Tuesday, March 15, 2005

The Hobbiton Hilton

While in this area of the world, I have been staying at The Lion Gate Inn, an old hotel located at the north gate to the grounds of Hampton Court Castle. The gate and the inn are named for the two great stone lions adorning the huge wrought iron gates. The lions crouch imposingly atop the ornate concrete pylons from which the gates hang.

The hotel is a nice one, do not get me wrong! I prefer it because it is nice, clean, the breakfast is tasty, and the rate is more reasonable than some in the surrounding area. I get to walk across the grounds of Hampton Court Palace on my way to the office each morning, and my favorite pub is right next-door.

The rooms, however, are a bit small, which is what has earned it the moniker of “the Hobbiton Hilton” among the set of coworkers of mine that have stayed there. I had an excellent room last time (number twenty, in the Mews) that made it nearly impossible to appreciate the humor. Had I not been offered the room that we all joke about, I would not have understood it.

You see, like many of the guesthouses in the area, the rooms were not originally en-suite. The norm was to rent a room and go down the hall to a common bathroom to use the facilities. The more upscale travelers (and the Americans) however, insist on having their bathroom en suite so the hotel has retrofitted a number of the rooms. In some cases, this called for tucking the bathrooms into convenient alcoves under the adjacent stairways, or removing a room between two other rooms to convert it into two bathrooms and a storage closet. In other places, they simply framed-out a box within the room itself, added the requisite plumbing, tiled the closet, and viola! En suite room!

This means that a number of the rooms tend toward the small side. But, if like me, you use a hotel room to store stuff and to sleep; occasionally doing a little work on weekends, you don’t really need huge sweeping expanses of hotel room. It is not as if I am planning on throwing parties or anything.

Contrary to the lines that I use to capitalize on the reputation of the place for comedic value, I have never really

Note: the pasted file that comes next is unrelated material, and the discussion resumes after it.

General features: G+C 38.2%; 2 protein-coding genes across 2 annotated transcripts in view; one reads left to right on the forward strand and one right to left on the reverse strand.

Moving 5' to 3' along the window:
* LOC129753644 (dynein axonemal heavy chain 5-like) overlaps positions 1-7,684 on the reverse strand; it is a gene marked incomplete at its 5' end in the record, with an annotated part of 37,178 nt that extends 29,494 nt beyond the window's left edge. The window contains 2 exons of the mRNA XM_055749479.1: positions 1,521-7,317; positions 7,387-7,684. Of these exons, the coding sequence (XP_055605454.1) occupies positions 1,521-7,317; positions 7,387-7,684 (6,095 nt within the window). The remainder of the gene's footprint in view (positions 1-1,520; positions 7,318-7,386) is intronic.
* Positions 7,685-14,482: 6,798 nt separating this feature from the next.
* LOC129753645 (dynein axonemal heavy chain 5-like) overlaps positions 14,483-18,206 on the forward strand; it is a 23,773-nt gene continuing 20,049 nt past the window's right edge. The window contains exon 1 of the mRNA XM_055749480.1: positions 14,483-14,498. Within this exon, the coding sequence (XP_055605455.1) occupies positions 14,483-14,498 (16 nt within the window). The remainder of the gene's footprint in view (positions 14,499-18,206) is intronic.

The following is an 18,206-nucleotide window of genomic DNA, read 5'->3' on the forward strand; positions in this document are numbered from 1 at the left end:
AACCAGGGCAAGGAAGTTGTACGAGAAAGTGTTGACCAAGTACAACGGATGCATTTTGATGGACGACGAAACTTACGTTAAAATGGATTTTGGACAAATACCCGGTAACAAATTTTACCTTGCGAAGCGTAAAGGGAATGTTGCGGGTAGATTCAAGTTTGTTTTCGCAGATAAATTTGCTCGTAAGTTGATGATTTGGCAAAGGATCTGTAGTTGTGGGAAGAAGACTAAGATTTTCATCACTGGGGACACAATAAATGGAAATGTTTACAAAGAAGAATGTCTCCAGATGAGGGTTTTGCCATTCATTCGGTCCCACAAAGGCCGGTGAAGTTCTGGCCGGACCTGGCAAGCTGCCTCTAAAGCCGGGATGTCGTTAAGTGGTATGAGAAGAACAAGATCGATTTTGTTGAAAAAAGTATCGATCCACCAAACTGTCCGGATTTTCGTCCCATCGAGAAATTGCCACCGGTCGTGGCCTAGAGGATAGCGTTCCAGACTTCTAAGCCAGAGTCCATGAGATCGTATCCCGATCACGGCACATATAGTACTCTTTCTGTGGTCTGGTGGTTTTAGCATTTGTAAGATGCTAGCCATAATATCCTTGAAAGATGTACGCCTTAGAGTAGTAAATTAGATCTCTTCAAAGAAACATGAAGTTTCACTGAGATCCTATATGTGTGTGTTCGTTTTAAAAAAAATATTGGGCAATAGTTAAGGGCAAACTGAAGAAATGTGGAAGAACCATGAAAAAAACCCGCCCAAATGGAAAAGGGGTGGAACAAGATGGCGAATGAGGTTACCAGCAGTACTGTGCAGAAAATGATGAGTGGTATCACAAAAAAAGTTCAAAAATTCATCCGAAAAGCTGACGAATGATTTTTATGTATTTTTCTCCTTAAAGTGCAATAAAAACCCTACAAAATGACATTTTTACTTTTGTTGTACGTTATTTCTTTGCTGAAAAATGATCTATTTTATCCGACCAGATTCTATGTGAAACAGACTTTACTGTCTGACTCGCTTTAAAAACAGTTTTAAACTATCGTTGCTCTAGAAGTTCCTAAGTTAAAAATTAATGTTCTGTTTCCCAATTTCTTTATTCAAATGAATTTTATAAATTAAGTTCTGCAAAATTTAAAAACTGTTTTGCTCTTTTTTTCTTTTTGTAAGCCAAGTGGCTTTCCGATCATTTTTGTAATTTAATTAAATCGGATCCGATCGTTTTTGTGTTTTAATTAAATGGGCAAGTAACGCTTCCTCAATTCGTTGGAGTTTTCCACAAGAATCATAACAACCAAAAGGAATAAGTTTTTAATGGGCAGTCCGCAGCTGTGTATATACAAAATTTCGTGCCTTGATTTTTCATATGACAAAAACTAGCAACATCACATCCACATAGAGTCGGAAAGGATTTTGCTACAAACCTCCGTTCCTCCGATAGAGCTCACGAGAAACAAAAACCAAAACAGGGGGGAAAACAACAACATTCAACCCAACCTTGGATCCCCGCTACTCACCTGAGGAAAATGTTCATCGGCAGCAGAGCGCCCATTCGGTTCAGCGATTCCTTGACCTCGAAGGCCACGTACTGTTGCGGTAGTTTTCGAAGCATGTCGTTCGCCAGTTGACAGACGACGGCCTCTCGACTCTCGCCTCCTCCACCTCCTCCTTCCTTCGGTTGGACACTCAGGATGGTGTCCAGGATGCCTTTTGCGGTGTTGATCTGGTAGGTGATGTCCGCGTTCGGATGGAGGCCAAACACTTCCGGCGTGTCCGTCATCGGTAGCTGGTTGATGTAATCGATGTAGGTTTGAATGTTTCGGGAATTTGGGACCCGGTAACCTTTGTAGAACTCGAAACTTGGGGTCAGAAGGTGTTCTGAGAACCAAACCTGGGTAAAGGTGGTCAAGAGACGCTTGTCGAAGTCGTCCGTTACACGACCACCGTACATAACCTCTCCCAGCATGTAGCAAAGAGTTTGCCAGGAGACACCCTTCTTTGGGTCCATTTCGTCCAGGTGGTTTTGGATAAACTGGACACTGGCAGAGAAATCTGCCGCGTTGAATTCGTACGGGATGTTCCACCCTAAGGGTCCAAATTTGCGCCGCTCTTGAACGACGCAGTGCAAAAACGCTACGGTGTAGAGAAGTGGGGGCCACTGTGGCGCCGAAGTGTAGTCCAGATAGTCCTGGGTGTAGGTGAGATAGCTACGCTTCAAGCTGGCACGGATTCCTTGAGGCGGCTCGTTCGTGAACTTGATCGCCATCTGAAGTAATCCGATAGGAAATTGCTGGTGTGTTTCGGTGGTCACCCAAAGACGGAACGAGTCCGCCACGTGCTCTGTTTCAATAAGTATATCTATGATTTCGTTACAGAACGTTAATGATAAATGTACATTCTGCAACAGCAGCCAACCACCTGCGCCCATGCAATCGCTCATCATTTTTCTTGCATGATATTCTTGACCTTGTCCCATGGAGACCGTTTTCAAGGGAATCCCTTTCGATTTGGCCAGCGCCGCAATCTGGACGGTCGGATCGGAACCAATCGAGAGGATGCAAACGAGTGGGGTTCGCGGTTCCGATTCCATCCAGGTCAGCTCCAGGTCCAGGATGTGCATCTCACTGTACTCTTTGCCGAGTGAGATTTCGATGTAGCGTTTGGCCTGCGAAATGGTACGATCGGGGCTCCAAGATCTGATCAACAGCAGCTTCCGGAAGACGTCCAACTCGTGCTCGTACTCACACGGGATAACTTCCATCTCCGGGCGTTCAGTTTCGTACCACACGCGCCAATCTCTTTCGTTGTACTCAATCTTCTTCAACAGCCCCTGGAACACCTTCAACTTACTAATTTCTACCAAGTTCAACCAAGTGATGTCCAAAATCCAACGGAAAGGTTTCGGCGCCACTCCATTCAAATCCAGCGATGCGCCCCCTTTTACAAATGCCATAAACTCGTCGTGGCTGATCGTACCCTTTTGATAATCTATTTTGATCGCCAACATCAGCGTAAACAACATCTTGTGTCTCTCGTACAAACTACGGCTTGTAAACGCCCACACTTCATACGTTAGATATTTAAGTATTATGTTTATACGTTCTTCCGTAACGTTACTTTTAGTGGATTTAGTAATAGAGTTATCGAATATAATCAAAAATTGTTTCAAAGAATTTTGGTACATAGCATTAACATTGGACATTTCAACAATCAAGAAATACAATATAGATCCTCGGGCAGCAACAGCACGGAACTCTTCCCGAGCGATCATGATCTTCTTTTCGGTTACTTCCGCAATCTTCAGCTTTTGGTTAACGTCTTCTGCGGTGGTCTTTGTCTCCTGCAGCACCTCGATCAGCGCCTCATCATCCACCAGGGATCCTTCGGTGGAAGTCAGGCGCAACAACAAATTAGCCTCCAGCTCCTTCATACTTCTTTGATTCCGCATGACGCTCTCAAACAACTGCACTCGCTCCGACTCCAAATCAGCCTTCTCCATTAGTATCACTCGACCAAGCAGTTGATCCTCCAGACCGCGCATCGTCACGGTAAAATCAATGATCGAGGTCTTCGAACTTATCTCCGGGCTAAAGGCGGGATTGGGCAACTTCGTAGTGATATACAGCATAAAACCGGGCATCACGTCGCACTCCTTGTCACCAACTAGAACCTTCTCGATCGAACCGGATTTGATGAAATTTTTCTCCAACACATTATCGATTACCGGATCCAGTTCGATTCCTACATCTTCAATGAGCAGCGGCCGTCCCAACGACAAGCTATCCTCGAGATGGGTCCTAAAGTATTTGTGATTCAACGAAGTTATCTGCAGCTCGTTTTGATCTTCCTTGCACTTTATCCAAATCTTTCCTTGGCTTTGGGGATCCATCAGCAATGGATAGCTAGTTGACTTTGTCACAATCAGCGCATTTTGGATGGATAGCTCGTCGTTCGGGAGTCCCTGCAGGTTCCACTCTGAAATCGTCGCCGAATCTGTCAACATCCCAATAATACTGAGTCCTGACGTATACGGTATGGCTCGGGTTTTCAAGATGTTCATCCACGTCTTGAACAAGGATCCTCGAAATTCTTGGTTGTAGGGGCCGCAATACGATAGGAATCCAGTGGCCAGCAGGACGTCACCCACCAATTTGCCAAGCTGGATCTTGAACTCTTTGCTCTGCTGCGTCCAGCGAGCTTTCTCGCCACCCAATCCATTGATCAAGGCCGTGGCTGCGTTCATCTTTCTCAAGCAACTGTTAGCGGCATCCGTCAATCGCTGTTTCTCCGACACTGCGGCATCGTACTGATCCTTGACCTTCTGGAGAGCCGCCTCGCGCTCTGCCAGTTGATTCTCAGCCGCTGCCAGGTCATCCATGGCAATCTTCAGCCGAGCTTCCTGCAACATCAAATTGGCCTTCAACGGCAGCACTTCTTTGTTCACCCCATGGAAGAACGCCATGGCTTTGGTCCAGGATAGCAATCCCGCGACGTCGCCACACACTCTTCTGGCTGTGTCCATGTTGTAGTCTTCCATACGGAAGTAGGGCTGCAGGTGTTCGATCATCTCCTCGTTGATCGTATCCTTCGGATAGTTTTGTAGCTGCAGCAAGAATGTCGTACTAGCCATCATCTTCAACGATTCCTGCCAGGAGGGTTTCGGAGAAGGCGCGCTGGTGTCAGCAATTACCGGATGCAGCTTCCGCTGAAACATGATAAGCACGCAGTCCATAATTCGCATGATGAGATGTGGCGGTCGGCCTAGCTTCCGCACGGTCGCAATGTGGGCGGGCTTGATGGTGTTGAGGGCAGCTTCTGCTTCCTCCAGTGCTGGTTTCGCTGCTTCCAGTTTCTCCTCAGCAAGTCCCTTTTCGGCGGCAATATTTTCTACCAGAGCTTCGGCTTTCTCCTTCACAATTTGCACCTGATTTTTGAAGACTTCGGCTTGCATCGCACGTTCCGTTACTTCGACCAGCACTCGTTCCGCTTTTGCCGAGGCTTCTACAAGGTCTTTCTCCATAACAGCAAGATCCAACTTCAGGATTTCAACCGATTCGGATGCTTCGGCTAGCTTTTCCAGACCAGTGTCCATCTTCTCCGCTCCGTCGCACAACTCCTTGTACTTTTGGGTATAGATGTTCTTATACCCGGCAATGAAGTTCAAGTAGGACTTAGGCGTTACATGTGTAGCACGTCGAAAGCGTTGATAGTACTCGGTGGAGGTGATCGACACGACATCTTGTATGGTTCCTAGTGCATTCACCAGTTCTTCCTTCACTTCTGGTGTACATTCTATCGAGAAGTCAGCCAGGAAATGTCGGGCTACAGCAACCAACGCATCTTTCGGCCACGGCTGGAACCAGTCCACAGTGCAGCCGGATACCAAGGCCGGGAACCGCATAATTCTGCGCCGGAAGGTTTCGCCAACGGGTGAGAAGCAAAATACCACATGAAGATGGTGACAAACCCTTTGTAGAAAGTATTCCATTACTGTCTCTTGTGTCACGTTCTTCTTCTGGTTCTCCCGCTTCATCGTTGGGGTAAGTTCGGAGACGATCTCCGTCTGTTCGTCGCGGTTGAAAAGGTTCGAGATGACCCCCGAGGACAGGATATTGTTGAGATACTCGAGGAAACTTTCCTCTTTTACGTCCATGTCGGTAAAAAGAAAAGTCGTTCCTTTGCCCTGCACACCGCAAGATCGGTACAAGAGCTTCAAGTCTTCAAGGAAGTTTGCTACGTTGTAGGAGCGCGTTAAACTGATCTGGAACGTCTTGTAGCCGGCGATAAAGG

• Accidntally broken a window by sticking the key too far into the lock on the door…
  • Had use the bathroom for its intended purpose by standing outside the hotel and sticking what-ever I wanted to wash in the bathroom window…
  • Had to leave the room to change my mind...
  • Hidden my luggage by leaving it behind one of the two quarks that serve as nightstands…

I prefer to think of the room as cozy. The hotel has an annex across the street called “The Mews.”

mew n.

  1. A cage for hawks, especially when molting.
  2. A secret place; a hideaway.
  3. mews (used with a sing. or pl. verb)
  • A group of buildings originally containing private stables, often converted into residential apartments.
  • A small street, alley, or courtyard on which such buildings stand.

This is the part of the hotel I prefer. The notorious room, the one that we all joke about is in the main building. To find it (you will be told it is on the second floor) you go up three and a half floors. It is then tucked away behind a small curtained doorway off the landing between floors.

The room has a full bed that consumes approximately 90% of the room. There is a writing desk that is best suited to writing on stationary no larger than the average business card. There is a chair but it is probably there for show, it is hard to get it out from under the desk without moving the bed, and it is more comfortable to sit on the bed when using the desk.

The bathroom has a shower that appears to have been manufactured by the people who make water part attractions. Anybody using it would look like Augustus Gloop getting sucked up the chocolate tube in Willie Wonka and the Chocolate Factory. There is a basin in the room but you would have to stand in the shower to use it. I have been in a Winnebago with a larger bathroom.

If you should ever stay here (and seriously, I do recommend this hotel!) ask for a room in The Mews. I have not yet been disappointed. They are also really nice people who take care of their guests!

I hope you have a wonderful day wherever you are!

Don Bergquist – 15-March-2005 – Thames Ditton, United Kingdom

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